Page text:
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The 2019 gubernatorial race in Iloilo

Iloilo City politics would have turned out to be dull and unexciting had it not been for the falling out — or so it seems — between brothers-in-law Cong. Jerry P. Trenas and City Mayor Joe Espinosa III. But I will leave the topic momentarily as nothing is as yet definite; there are Herculean efforts going on behind the scenes to reconcile the two.

I will shift my attention to the provincial race: the 2019 gubernatorial elections.

Midway in 2018, a three-way fight was brewing, with 1st District Cong. Richard Garin, 3rd District Cong. Arthur “Toto” Defensor Jr., and 4th District Cong. Ferjenel Biron looming as the protagonists. However, the Dengvaxia scandal erupted, and this dragged Garin down with it. His wife, former DOH Secretary Janette Garin, is in the eye of the storm. That served as a TKO punch against Garin; his wife’s scandal knocked him down, and put out of contention.

Now, only Biron and Defensor are left on the ring. The 2019 race will unfurl as a grudge fight. In 2013, Toto’s father, the incumbent Arthur Defensor Sr., defeated Biron. Apparently, the senior Defensor wants to show that his popularity will carry Toto to victory and succeed him. He wants to retire seeing the Defensor brand continue to run the province.

As early as 2017, Biron had already started wooing municipal mayors outside his congressional district, taking them on short trips abroad for a get-to-know-each-other session. Specifically, he targeted the municipal mayors of the 5th district and the 2nd district. It’s a given that Defensor will harvest the votes in his home district. When Biron began his courtship of the mayors, Garin was still in the running. His math was simple: win the support of the mayors in the 2nd and 5th, and his running would be smooth and easy.

So who has the edge?

In terms of municipal mayors who have lined up in support, there is no question that Biron has the upperhand. But experience shows that the number of municipal mayors backing up a gubernatorial candidate is the biggest key to victory. In 2004, the late Gov. Niel Tupas Sr. scored a landslide victory over then 1st District Cong. Oscar Garin Sr. even though he only had a handful of incumbent mayors on his side. Not only was Tupas outnumbered in terms of municipal mayors; among the five congressmen then, only Boboy Syjuco threw his support for Gov. Niel.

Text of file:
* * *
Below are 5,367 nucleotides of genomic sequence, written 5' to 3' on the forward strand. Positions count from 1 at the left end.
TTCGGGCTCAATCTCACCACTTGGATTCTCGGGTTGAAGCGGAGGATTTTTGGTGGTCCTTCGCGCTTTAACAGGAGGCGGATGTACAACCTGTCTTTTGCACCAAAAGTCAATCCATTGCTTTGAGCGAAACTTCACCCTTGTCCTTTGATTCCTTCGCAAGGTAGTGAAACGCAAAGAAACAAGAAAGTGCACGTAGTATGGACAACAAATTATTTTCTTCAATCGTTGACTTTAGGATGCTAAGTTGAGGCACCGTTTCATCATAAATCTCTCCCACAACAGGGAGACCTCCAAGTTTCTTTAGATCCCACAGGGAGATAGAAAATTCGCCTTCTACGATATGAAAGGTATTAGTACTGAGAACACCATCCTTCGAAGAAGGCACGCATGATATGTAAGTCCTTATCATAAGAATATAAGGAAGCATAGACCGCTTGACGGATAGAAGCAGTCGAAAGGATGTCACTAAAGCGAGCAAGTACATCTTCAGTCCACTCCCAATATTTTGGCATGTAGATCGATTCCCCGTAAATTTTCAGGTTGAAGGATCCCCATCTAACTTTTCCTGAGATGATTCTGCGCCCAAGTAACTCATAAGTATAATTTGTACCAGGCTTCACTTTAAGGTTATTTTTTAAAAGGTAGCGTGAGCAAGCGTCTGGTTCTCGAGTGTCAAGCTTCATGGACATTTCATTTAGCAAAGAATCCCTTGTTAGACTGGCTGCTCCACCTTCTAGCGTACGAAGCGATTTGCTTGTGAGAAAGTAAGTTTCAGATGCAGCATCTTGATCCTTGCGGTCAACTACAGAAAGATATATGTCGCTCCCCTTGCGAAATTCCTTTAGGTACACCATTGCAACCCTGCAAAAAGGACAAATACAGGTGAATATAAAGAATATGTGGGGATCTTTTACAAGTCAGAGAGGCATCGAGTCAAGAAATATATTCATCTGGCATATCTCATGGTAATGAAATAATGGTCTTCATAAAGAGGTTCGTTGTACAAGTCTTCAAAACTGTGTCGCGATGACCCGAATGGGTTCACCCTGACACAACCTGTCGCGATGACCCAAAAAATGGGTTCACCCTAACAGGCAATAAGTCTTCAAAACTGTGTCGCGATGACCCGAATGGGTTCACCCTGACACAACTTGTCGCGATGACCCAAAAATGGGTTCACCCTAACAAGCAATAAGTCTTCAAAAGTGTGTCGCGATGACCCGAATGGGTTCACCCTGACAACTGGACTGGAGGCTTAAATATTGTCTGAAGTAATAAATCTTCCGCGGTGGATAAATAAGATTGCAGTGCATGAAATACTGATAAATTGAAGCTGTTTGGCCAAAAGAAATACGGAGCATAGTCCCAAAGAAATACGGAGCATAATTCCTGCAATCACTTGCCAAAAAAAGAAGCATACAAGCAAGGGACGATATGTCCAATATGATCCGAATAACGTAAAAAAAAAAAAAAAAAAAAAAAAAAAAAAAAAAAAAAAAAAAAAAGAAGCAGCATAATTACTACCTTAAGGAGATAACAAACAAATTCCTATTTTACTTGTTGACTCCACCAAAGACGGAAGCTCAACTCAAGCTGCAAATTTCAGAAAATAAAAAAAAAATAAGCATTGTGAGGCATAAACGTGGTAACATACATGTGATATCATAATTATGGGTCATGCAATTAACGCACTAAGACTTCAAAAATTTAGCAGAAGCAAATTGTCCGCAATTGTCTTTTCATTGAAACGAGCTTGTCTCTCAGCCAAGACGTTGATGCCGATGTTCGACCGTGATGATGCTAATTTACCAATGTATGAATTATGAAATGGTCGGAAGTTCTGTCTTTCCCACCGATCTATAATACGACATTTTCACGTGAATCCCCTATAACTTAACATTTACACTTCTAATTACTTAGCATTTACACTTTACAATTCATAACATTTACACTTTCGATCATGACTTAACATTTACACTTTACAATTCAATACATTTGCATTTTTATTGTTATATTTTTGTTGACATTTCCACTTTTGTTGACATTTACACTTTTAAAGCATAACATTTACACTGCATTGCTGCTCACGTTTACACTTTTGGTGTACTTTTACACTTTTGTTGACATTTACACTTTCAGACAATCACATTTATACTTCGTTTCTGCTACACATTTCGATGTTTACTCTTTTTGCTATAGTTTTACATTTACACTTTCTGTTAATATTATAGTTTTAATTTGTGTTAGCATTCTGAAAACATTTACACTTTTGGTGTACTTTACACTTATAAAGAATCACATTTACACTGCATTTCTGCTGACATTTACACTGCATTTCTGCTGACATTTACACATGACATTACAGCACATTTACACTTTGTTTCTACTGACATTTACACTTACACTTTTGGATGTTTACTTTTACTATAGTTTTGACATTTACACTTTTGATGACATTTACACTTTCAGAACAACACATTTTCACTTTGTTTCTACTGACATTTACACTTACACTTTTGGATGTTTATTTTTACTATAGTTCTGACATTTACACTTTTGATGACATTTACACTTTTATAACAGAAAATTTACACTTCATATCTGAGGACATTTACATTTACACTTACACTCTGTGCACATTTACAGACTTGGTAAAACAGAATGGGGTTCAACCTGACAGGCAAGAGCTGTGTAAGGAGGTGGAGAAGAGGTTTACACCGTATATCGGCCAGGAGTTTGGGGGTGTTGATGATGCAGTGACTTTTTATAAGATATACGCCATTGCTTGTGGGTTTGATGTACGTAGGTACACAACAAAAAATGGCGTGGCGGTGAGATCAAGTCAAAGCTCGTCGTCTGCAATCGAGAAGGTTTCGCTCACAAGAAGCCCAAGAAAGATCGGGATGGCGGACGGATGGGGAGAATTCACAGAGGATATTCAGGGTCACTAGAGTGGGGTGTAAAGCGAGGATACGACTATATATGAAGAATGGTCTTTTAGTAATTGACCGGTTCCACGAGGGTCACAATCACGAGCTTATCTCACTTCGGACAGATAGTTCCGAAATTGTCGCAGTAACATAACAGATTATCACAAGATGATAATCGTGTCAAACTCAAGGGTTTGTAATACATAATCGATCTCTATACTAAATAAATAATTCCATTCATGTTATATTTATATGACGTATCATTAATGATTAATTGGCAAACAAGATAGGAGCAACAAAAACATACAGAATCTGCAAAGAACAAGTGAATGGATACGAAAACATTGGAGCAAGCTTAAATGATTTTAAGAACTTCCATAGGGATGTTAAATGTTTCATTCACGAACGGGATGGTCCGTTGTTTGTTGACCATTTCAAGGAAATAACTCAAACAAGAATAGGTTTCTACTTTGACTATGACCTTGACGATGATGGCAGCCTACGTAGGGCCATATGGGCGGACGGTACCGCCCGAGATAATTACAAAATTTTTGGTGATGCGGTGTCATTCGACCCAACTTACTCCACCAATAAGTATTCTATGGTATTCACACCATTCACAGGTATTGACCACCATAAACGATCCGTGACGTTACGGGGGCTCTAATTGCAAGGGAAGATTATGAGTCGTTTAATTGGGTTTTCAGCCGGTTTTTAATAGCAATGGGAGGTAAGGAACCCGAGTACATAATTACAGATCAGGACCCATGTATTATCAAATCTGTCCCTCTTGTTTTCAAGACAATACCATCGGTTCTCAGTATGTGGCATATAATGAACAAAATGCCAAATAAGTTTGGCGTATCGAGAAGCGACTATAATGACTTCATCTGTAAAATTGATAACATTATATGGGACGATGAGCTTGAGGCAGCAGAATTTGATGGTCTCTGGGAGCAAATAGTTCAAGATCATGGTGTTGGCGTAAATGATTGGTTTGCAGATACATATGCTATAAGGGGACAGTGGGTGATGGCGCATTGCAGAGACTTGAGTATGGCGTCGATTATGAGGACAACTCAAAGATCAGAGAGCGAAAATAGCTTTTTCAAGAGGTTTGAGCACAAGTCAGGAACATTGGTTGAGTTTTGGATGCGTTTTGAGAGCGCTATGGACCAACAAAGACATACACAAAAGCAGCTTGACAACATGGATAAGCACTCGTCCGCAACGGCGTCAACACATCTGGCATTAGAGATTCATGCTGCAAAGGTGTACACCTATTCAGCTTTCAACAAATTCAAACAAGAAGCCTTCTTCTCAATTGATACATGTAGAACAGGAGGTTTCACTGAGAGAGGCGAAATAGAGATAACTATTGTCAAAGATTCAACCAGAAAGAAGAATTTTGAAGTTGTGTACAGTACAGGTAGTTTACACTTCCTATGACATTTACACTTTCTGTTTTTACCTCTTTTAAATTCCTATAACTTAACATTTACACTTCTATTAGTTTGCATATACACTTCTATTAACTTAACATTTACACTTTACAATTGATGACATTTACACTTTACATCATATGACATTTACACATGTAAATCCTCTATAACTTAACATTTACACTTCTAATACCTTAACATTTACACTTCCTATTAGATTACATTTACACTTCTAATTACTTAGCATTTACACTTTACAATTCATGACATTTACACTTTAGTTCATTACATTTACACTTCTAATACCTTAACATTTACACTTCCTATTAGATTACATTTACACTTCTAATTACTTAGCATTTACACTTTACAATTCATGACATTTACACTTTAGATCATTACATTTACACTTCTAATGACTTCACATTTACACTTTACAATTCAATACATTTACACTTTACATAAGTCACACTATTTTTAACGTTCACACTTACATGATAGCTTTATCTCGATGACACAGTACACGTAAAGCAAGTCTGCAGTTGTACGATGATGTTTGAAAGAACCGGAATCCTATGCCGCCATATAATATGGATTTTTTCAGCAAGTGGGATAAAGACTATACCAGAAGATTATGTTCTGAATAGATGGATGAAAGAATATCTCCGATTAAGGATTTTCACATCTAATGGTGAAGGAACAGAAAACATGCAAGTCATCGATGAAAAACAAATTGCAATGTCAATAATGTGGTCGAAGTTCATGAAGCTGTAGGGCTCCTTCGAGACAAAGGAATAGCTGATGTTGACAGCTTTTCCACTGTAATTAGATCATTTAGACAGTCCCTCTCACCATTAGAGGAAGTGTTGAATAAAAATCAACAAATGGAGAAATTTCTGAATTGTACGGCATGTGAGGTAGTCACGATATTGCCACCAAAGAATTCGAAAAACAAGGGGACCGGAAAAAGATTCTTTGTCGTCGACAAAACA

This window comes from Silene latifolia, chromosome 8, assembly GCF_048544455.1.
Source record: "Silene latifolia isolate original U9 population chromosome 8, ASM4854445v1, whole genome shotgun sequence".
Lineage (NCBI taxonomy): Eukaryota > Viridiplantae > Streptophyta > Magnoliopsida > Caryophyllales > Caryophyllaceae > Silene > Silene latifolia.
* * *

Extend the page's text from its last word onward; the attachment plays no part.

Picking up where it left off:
In 1992, then incumbent Gov. Simplicio Grino pulled a surprise victory against Mrs. Olive Padilla, who was backed by four out of five congressmen.

The Ilonggo vote can be unpredictable. When it comes to choosing their Governor, Ilonggo voters pick their personal preference over the dictates of their congressmen. And neither can a hostile President affect a gubernatorial bet’s chances. In 2007, the late Gov. Tupas won in what is perhaps the biggest landslide victory in Iloilo political history against then Vice Governor Obet Armada despite the disfavor he earned from Gloria Macapagal-Arroyo.

Clearly, victory for the governorship depends on the mass appeal, the charm, and the message of the candidates. The elections for governor is really a battle for the hearts and minds of the people, and not just plain political machinery. It is too early to say who will win. Both Toto Defensor and Ferj Biron haven’t started going on media yet to let the people scrutinize their personalities, ideas and platforms.

One thing is clear: the media, notably radio, will play a big role in the gubernatorial race. Social media is not yet that strong as to swing votes this way or that. But Facebook will have a strong influence among young voters.